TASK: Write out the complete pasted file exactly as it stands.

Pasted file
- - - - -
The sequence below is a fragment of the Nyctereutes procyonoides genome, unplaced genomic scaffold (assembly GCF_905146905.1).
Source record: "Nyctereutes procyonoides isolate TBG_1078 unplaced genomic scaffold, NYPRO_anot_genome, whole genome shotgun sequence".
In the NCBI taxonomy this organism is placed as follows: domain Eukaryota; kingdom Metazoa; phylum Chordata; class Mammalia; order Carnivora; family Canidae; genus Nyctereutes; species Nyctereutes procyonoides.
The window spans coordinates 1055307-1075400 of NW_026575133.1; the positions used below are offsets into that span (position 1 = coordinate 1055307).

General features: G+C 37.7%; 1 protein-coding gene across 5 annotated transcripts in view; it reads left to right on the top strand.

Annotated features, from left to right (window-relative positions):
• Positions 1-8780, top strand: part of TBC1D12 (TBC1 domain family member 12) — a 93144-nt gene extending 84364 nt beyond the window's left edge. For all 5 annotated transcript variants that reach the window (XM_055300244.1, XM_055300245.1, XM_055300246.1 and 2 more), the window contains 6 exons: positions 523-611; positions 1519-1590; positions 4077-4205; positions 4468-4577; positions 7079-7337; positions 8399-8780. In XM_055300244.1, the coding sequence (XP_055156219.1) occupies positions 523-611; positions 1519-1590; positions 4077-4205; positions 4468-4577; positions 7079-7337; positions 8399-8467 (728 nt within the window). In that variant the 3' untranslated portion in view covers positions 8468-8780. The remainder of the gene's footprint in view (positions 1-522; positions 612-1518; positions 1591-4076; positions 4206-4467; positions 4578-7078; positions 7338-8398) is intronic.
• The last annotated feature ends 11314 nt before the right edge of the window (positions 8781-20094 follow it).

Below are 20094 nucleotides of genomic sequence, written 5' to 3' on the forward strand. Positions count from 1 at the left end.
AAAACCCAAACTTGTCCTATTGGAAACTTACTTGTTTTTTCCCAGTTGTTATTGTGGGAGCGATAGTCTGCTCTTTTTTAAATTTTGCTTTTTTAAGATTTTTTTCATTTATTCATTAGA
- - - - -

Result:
The sequence below is a fragment of the Nyctereutes procyonoides genome, unplaced genomic scaffold (assembly GCF_905146905.1).
Source record: "Nyctereutes procyonoides isolate TBG_1078 unplaced genomic scaffold, NYPRO_anot_genome, whole genome shotgun sequence".
In the NCBI taxonomy this organism is placed as follows: domain Eukaryota; kingdom Metazoa; phylum Chordata; class Mammalia; order Carnivora; family Canidae; genus Nyctereutes; species Nyctereutes procyonoides.
The window spans coordinates 1055307-1075400 of NW_026575133.1; the positions used below are offsets into that span (position 1 = coordinate 1055307).

General features: G+C 37.7%; 1 protein-coding gene across 5 annotated transcripts in view; it reads left to right on the top strand.

Annotated features, from left to right (window-relative positions):
• Positions 1-8780, top strand: part of TBC1D12 (TBC1 domain family member 12) — a 93144-nt gene extending 84364 nt beyond the window's left edge. For all 5 annotated transcript variants that reach the window (XM_055300244.1, XM_055300245.1, XM_055300246.1 and 2 more), the window contains 6 exons: positions 523-611; positions 1519-1590; positions 4077-4205; positions 4468-4577; positions 7079-7337; positions 8399-8780. In XM_055300244.1, the coding sequence (XP_055156219.1) occupies positions 523-611; positions 1519-1590; positions 4077-4205; positions 4468-4577; positions 7079-7337; positions 8399-8467 (728 nt within the window). In that variant the 3' untranslated portion in view covers positions 8468-8780. The remainder of the gene's footprint in view (positions 1-522; positions 612-1518; positions 1591-4076; positions 4206-4467; positions 4578-7078; positions 7338-8398) is intronic.
• The last annotated feature ends 11314 nt before the right edge of the window (positions 8781-20094 follow it).

Below are 20094 nucleotides of genomic sequence, written 5' to 3' on the forward strand. Positions count from 1 at the left end.
AAAACCCAAACTTGTCCTATTGGAAACTTACTTGTTTTTTCCCAGTTGTTATTGTGGGAGCGATAGTCTGCTCTTTTTTAAATTTTGCTTTTTTAAGATTTTTTTCATTTATTCATTAGA